Author Topic: Hypersensitivity Megathread  (Read 1616 times)


  • Sr. Member
  • ****
  • Posts: 498
Re: Hypersensitivity Megathread
« Reply #60 on: March 30, 2019, 09:44:53 AM »
Concept: Altered stress state/response(Neuroendocrine dysregulations)--->Immune function---->Delayed-type hypersensitivity?

Enhancing versus suppressive effects of stress hormones on skin immune function.

Delayed-type hypersensitivity (DTH) reactions are antigen-specific cell-mediated immune responses that, depending on the antigen, mediate beneficial (e.g., resistance to viruses, bacteria, and fungi) or harmful (e.g., allergic dermatitis and autoimmunity) aspects of immune function. Contrary to the idea that stress suppresses immunity, we have reported that short-duration stressors significantly enhance skin DTH and that a stress-induced trafficking of leukocytes to the skin may mediate this immunoenhancement.

Here, we identify the hormonal mediators of a stress-induced enhancement of skin immunity. Adrenalectomy, which eliminates the glucocorticoid and epinephrine stress response, eliminated the stress-induced enhancement of skin DTH. Low-dose corticosterone or epinephrine administration significantly enhanced skin DTH and produced a significant increase in the number of T cells in lymph nodes draining the site of the DTH reaction. In contrast, high-dose corticosterone, chronic corticosterone, or low-dose dexamethasone administration significantly suppressed skin DTH.

These results suggest a role for adrenal stress hormones as endogenous immunoenhancing agents. These results also show that hormones released during an acute stress response may help prepare the immune system for potential challenges (e.g., wounding or infection) for which stress perception by the brain may serve as an early warning signal.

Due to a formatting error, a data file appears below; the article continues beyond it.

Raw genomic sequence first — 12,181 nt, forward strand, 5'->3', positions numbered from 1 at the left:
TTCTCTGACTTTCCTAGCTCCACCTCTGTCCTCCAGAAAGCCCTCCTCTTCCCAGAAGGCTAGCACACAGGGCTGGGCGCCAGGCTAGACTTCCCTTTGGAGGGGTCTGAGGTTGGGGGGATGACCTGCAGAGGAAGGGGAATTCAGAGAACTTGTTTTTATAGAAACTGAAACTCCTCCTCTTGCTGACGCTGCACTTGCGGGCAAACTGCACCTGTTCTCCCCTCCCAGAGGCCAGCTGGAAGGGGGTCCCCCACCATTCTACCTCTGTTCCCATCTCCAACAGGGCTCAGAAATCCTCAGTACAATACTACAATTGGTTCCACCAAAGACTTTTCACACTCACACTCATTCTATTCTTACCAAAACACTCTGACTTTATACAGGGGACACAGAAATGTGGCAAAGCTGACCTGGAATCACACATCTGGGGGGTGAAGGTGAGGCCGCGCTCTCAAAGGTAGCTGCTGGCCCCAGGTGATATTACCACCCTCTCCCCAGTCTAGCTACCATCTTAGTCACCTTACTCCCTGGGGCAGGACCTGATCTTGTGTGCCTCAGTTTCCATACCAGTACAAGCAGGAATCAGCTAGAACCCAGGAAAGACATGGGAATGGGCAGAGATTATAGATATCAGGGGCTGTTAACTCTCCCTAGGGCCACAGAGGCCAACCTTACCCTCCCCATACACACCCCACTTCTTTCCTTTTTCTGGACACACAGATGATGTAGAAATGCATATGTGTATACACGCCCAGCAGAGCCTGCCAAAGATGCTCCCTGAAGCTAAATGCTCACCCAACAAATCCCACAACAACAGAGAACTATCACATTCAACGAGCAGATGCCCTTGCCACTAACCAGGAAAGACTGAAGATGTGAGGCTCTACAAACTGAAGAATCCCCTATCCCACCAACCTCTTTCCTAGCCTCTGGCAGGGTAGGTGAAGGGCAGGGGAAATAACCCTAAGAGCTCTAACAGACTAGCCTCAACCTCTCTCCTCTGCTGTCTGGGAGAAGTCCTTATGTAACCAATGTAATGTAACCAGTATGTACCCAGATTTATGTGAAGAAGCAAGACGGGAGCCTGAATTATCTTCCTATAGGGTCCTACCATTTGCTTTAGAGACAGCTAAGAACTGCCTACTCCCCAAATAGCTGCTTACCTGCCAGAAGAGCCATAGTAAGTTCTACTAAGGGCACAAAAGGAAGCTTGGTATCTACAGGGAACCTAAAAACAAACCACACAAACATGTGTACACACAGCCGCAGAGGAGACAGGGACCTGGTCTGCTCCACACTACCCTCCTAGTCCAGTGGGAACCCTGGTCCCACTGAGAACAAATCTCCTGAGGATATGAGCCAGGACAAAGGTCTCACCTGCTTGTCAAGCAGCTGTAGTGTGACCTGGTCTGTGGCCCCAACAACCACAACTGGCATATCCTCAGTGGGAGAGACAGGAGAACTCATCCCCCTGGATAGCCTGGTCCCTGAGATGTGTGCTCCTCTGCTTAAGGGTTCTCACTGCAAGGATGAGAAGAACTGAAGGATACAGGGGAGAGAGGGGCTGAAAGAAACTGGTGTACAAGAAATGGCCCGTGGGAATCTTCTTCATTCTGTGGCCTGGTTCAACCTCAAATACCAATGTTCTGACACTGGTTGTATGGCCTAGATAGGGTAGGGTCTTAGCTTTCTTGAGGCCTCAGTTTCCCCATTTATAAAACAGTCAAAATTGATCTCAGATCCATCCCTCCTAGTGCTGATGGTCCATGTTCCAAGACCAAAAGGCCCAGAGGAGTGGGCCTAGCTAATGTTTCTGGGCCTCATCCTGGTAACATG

Is CRH worth investigating? (HPA/CRH hyperactivity?)

Brain-immune interactions and disease susceptibility

Schematic illustration of neural immune connections. The figure shows immune signaling of the CNS via systemic routes and the vagus nerve (Vagus n.) and CNS regulation of immunity via the hypothalamic-pituitary-adrenal (HPA), hypothalamic-pituitary-thyroid (HPT) and hypothalamic-pituitary-gonadal (HPG) axes, and the sympathetic nervous system (SNS) and parasympathetic nervous system (PNS). Cytokine expression within the CNS is represented by asterisks within the brain. Dotted lines represent negative regulatory pathways, and solid lines represent positive regulatory pathways. CRH, corticotrophin-releasing hormone; AVP, arginine vasopressin; TRH, thyrotropin-releasing hormone; GnRH, gonadotropin-releasing hormone; ACTH, adrenocorticotrophin hormone; TSH, thyroid-stimulating hormone; T4, thyroxine; T3, triiodothyronine; LH, luteinizing hormone; FSH, follicle-stimulating hormone; SNS, sympathetic nervous system; PNS, parasympathetic nervous system; LC, locus ceruleus; A1, C1, A2, C2, brainstem adrenergic nuclei.
« Last Edit: March 30, 2019, 12:58:58 PM by Muon »